Snakes, Sunrises, and Shakespeare


On Repetition

Chapter 8, The Musical Ape, discusses why it would have been important for our ancestors to pay attention to Nature’s sounds and how their responses may have contributed to our becoming a remarkably musical animal. I also mentioned that some animal calls have an ABA structure. However, I did not talk about a remarkable feature of music, namely it’s highly repetitive nature. My attention was directed to repetition in music by reading Elizabeth Hellmuth Margulis’ recent book (On Repeat. How Music Plays The Mind, 2014, Oxford University Press), in which she provides an OnRepeatCoverin-depth analysis of the question – why does music repeat so much? To answer that question she assembles information across times and across cultures. The general function of repetition, she claims, is to direct the hearer (listener) to pay special attention to the thing being repeated; that is, repetition functions to manipulate attention. But, as Margulis emphasizes, we seek, indeed tolerate, much more repetition in music than we do in speech. Her extensive, insightful, and evolutionarily oriented analyses stimulated me to think more deeply about nature’s sounds and explore the kinds of sounds our remote ancestors might have made and how they used them to see what insights into music’s highly repetitive nature might emerge.

The sounds of nature are generated by the physical, biological (all species other than us) and social environments. Sounds caused by physical events (thunder, volcanic eruptions, waves, gurgling brooks, and wind in grasses and trees) differ in many ways, but they are dominated by relatively brief elements that pulse in intensity and are regularly repeated. Thunder typically comes in bouts, no two of which are exactly alike but we know what is happening and pay close attention to the repeats and use the time between the flash of light and the sound to infer how close a dangerous lightning strike might be. The sound a wave creates when it crashes on a shore is brief buts a similar sound is generated by the next wave a few seconds later. The sounds of brooks and wind in trees and grass are more continuous but their intensity varies with wind speed, which alternates between relatively gentle and stronger gusts. In short, relatively brief but repeating elements characterize most of nature’s physically generated sounds.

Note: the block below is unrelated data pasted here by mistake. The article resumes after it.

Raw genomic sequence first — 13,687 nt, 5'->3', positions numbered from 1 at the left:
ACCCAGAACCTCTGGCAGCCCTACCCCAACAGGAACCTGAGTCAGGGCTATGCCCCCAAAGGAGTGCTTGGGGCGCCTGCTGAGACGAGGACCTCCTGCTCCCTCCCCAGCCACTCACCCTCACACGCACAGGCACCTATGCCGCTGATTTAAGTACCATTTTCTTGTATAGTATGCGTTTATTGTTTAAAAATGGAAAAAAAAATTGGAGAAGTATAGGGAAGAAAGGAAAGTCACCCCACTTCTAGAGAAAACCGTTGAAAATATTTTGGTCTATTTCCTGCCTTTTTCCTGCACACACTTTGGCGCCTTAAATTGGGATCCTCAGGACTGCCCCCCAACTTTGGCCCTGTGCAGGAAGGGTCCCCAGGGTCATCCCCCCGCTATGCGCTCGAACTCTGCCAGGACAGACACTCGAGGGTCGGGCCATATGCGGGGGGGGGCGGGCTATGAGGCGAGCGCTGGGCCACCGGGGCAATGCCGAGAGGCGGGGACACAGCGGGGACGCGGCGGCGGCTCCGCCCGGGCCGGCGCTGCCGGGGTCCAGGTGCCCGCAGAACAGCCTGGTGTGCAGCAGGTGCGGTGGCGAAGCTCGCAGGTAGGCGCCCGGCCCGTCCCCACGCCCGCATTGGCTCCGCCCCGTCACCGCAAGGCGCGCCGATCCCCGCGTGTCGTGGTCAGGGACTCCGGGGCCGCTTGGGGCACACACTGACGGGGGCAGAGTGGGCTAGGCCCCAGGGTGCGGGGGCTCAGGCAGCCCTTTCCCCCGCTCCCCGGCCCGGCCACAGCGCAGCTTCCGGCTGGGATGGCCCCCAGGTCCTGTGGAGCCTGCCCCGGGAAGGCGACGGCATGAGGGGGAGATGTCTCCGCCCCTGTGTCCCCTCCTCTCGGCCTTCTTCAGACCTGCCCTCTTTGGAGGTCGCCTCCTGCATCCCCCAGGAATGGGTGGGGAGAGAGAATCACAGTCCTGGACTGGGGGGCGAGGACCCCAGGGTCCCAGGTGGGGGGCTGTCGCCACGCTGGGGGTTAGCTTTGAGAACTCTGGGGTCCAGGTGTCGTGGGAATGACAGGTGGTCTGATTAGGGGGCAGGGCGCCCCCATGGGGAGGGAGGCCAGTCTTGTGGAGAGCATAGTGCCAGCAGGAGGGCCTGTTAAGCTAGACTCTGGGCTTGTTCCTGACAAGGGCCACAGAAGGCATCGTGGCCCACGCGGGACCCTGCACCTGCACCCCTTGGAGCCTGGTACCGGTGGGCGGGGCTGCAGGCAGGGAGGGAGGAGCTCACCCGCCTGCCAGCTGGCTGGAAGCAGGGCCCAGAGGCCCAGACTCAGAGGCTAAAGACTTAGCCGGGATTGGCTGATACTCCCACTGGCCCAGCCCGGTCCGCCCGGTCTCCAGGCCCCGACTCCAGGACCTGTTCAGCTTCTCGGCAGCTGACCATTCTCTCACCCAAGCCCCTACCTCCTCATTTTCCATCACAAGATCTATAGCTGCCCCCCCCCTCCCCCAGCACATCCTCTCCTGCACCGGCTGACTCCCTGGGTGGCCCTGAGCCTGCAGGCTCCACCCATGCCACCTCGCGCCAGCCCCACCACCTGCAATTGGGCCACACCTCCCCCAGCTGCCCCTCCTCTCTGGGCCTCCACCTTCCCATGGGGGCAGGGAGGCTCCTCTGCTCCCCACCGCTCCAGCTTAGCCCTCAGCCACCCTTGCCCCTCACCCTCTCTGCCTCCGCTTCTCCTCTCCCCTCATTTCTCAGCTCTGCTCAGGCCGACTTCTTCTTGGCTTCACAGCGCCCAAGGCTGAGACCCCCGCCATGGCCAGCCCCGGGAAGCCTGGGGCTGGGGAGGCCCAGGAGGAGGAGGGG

Vocal animals are found among many insects, some crustaceans, a few fish, most frogs and toads, a few lizards, and most mammals and birds. The calls of insects and amphibians are generally short, simple, and highly repetitive. Birds are the most vocal of animals; their songs are the most complicated of animal vocalizations. Nonetheless, most songs last no more than a few seconds and are quickly repeated. The most gifted songsters may include a number of types during a song bout. Many birds learn their songs by listening to others; local song dialects may develop and change over time.

The calls of most mammals are much less complex than those of birds. Only a few species, notably whales, learn their vocalizations and develop dialects. Primates have relatively simple, innate calls. The most complex calls are those of gibbons, some monkeys and one lemur that function, as do manny avian songs, as territorial advertisement. None of them are similar to what we would call music. Our remote ancestors almost certainly had vocalizations no more complex than those of our closest ape relatives.

Thus, our ancestors, who would clearly have benefitted from paying attention to nature’s sounds and obtaining vital information from them, would have been attending to and learning from the rich repetition that characterized their sound environments. Michael Tomasello (2014) developed a compelling argument that the evolution of our unique language and complex ways of thinking was driven by the fact that our ancestors had mutually shared goals that could be achieved only if individuals cooperated, rather than competed with, one another. He argues that the critical first step in the long and complex pathway to modern human cognition was the development of collaborative foraging, that is, the pursuit of prey that could not be captured by solitary hunters.

In today’s cultures music typically is intimately tied to dance. Indeed, people in many cultures do not consider something to be music unless you can dance to it. Moreover, dances often involve imitations of the vocalizations and behaviors of animals, especially those that are hunted. Dances are structured around short, repeated movements patterns accompanied by repeated musical rhythms, typically played on drums. Observers tap their feet and slap their thighs while following the music and dancing.

The combination of the highly repetitive structure of nature’s sounds, the importance of imitation of animal sounds and behavior in dance, and the intimate association between music and dance, suggest that attending to repetition and obtaining valuable information from patterns of repetition would have had substantial survival benefits to our ancestors. If so, both generating and listening to repetition in dance would have evolved to be highly rewarding. Only later did our ancestors add melody and harmony to music. With those additions music became more complex but comprehension of the structure of lengthy compositions still depends on repetition.